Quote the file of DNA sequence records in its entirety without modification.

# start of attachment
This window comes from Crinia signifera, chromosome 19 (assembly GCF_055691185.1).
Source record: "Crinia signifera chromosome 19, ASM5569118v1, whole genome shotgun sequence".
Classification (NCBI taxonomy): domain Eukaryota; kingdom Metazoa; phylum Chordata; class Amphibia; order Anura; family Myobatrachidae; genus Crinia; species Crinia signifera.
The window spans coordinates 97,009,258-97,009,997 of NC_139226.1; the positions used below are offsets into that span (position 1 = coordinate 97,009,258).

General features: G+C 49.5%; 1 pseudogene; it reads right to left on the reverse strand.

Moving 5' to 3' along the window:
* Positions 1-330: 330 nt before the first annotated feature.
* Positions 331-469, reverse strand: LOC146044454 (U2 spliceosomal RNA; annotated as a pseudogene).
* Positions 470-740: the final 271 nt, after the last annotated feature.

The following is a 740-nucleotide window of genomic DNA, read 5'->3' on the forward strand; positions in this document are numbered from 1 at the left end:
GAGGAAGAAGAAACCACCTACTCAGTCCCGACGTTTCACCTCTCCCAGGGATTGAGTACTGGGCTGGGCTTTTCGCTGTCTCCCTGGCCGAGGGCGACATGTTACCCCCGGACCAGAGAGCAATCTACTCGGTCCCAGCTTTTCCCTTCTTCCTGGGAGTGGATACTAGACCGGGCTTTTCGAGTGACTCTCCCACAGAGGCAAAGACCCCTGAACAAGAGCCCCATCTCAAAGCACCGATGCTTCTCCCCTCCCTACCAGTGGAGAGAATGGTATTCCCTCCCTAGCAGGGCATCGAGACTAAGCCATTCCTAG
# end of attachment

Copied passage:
This window comes from Crinia signifera, chromosome 19 (assembly GCF_055691185.1).
Source record: "Crinia signifera chromosome 19, ASM5569118v1, whole genome shotgun sequence".
Classification (NCBI taxonomy): domain Eukaryota; kingdom Metazoa; phylum Chordata; class Amphibia; order Anura; family Myobatrachidae; genus Crinia; species Crinia signifera.
The window spans coordinates 97,009,258-97,009,997 of NC_139226.1; the positions used below are offsets into that span (position 1 = coordinate 97,009,258).

General features: G+C 49.5%; 1 pseudogene; it reads right to left on the reverse strand.

Moving 5' to 3' along the window:
* Positions 1-330: 330 nt before the first annotated feature.
* Positions 331-469, reverse strand: LOC146044454 (U2 spliceosomal RNA; annotated as a pseudogene).
* Positions 470-740: the final 271 nt, after the last annotated feature.

The following is a 740-nucleotide window of genomic DNA, read 5'->3' on the forward strand; positions in this document are numbered from 1 at the left end:
GAGGAAGAAGAAACCACCTACTCAGTCCCGACGTTTCACCTCTCCCAGGGATTGAGTACTGGGCTGGGCTTTTCGCTGTCTCCCTGGCCGAGGGCGACATGTTACCCCCGGACCAGAGAGCAATCTACTCGGTCCCAGCTTTTCCCTTCTTCCTGGGAGTGGATACTAGACCGGGCTTTTCGAGTGACTCTCCCACAGAGGCAAAGACCCCTGAACAAGAGCCCCATCTCAAAGCACCGATGCTTCTCCCCTCCCTACCAGTGGAGAGAATGGTATTCCCTCCCTAGCAGGGCATCGAGACTAAGCCATTCCTAG